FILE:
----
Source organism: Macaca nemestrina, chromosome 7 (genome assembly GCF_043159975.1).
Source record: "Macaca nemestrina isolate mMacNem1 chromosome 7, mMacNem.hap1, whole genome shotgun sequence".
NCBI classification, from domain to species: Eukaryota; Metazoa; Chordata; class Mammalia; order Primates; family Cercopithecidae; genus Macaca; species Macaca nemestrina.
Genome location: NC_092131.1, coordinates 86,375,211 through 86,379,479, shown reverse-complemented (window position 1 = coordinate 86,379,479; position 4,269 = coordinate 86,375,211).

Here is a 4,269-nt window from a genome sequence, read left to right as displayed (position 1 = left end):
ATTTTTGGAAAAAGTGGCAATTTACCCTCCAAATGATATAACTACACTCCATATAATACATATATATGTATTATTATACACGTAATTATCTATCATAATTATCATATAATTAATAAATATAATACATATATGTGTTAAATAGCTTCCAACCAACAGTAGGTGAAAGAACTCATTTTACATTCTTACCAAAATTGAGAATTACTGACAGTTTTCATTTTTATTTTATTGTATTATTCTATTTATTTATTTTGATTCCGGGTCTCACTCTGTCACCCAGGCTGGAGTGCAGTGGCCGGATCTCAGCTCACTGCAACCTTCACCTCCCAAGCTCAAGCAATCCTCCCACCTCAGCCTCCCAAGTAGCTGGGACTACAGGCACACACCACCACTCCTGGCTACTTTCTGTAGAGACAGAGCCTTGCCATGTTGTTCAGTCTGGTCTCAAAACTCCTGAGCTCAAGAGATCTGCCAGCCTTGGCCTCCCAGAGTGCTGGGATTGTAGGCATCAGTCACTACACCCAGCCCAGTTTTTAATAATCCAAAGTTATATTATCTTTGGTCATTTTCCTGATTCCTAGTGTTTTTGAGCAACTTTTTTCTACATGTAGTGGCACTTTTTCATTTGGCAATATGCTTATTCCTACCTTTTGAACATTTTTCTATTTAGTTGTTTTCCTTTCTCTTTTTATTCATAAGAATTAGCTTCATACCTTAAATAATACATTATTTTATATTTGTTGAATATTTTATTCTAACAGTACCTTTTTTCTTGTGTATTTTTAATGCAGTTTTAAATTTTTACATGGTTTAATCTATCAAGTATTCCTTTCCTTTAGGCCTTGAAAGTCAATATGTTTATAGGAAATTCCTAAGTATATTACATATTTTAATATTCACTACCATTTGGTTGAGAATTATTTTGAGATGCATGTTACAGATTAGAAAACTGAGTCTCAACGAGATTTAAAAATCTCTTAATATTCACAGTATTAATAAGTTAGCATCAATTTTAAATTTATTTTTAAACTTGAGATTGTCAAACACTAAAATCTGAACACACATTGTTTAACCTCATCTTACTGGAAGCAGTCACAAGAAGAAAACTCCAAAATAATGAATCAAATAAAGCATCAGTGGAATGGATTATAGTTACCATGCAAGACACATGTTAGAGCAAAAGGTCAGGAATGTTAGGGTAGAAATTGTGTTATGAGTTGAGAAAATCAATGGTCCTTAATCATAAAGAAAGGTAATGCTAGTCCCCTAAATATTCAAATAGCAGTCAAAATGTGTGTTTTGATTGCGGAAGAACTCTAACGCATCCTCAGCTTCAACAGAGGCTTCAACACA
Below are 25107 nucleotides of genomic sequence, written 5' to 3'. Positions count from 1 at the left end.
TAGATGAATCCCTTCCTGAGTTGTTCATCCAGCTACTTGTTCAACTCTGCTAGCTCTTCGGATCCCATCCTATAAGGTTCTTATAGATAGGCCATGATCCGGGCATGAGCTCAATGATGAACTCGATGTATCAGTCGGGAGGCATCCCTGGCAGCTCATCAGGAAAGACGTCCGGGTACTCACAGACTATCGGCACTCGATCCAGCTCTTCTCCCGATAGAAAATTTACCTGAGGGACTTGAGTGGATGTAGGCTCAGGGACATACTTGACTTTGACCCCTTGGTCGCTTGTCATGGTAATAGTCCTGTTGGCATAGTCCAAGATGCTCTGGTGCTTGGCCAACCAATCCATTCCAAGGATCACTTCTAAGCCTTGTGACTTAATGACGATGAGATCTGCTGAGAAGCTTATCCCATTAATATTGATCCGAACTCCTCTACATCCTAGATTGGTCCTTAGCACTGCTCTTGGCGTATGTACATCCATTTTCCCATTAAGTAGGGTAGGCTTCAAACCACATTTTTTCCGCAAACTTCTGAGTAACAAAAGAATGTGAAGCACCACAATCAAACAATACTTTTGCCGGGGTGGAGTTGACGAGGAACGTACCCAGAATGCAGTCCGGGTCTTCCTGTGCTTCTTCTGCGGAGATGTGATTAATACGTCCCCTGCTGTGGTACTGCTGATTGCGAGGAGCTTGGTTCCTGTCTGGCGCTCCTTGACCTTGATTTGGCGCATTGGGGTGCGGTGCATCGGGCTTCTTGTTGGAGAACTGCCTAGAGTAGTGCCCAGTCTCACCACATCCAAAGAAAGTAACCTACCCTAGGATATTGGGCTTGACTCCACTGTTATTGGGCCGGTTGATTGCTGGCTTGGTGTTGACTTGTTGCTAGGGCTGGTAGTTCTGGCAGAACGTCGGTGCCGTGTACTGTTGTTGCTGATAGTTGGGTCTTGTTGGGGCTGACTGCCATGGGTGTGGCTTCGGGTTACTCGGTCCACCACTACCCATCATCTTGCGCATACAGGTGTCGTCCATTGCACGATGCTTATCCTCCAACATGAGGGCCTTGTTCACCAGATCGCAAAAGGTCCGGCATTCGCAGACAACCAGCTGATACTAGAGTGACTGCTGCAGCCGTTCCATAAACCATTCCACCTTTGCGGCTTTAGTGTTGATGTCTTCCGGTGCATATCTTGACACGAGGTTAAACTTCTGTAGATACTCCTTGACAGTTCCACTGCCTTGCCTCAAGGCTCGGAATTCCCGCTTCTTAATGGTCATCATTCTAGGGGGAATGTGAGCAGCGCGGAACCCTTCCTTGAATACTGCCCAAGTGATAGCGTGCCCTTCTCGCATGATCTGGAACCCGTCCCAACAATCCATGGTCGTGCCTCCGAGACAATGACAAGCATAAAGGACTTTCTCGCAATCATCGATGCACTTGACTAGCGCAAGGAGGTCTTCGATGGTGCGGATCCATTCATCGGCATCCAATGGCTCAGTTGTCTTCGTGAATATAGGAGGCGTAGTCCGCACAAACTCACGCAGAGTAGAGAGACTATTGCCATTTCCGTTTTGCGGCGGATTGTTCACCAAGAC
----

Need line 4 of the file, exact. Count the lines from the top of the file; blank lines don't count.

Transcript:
Genome location: NC_092131.1, coordinates 86,375,211 through 86,379,479, shown reverse-complemented (window position 1 = coordinate 86,379,479; position 4,269 = coordinate 86,375,211).